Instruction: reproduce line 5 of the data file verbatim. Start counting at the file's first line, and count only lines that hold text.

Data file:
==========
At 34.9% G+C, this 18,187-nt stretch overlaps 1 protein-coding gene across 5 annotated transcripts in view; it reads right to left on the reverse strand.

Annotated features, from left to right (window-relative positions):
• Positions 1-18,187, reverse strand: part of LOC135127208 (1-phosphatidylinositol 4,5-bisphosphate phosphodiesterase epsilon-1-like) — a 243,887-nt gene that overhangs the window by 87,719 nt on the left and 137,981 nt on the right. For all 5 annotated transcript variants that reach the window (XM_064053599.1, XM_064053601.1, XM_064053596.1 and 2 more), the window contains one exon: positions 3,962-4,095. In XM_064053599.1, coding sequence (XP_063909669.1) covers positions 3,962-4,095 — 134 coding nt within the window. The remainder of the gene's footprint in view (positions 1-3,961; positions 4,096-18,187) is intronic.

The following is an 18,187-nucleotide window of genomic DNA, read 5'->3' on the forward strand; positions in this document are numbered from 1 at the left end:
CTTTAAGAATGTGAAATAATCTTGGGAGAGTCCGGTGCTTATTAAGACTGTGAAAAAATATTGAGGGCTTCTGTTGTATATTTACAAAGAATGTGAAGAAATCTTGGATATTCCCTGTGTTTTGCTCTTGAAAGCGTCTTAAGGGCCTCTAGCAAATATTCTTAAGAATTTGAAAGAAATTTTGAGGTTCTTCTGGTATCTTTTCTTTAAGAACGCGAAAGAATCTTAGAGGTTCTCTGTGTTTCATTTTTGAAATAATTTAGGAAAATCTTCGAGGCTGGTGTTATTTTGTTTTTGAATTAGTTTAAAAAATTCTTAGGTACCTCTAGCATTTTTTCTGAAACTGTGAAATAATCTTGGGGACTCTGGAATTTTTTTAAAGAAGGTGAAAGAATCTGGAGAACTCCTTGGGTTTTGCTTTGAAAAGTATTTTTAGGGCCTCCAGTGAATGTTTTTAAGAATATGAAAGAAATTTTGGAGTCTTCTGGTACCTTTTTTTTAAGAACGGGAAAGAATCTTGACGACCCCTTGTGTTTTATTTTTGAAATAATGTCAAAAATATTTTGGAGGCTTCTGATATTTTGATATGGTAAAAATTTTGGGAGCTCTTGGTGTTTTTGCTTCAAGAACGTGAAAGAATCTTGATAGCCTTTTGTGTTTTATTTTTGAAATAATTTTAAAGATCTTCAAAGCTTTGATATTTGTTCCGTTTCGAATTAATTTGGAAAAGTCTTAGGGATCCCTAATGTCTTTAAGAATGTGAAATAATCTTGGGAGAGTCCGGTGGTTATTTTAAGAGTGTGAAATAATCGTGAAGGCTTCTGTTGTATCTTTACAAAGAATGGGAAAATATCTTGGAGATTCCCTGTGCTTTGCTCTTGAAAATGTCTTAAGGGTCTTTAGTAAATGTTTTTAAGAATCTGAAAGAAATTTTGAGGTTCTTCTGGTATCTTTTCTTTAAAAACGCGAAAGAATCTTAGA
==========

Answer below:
CTTTAAGAATGTGAAATAATCTTGGGAGAGTCCGGTGCTTATTAAGACTGTGAAAAAATATTGAGGGCTTCTGTTGTATATTTACAAAGAATGTGAAGAAATCTTGGATATTCCCTGTGTTTTGCTCTTGAAAGCGTCTTAAGGGCCTCTAGCAAATATTCTTAAGAATTTGAAAGAAATTTTGAGGTTCTTCTGGTATCTTTTCTTTAAGAACGCGAAAGAATCTTAGAGGTTCTCTGTGTTTCATTTTTGAAATAATTTAGGAAAATCTTCGAGGCTGGTGTTATTTTGTTTTTGAATTAGTTTAAAAAATTCTTAGGTACCTCTAGCATTTTTTCTGAAACTGTGAAATAATCTTGGGGACTCTGGAATTTTTTTAAAGAAGGTGAAAGAATCTGGAGAACTCCTTGGGTTTTGCTTTGAAAAGTATTTTTAGGGCCTCCAGTGAATGTTTTTAAGAATATGAAAGAAATTTTGGAGTCTTCTGGTACCTTTTTTTTAAGAACGGGAAAGAATCTTGACGACCCCTTGTGTTTTATTTTTGAAATAATGTCAAAAATATTTTGGAGGCTTCTGATATTTTGATATGGTAAAAATTTTGGGAGCTCTTGGTGTTTTTGCTTCAAGAACGTGAAAGAATCTTGATAGCCTTTTGTGTTTTATTTTTGAAATAATTTTAAAGATCTTCAAAGCTTTGATATTTGTTCCGTTTCGAATTAATTTGGAAAAGTCTTAGGGATCCCTAATGTCTTTAAGAATGTGAAATAATCTTGGGAGAGTCCGGTGGTTATTTTAAGAGTGTGAAATAATCGTGAAGGCTTCTGTTGTATCTTTACAAAGAATGGGAAAATATCTTGGAGATTCCCTGTGCTTTGCTCTTGAAAATGTCTTAAGGGTCTTTAGTAAATGTTTTTAAGAATCTGAAAGAAATTTTGAGGTTCTTCTGGTATCTTTTCTTTAAAAACGCGAAAGAATCTTAGA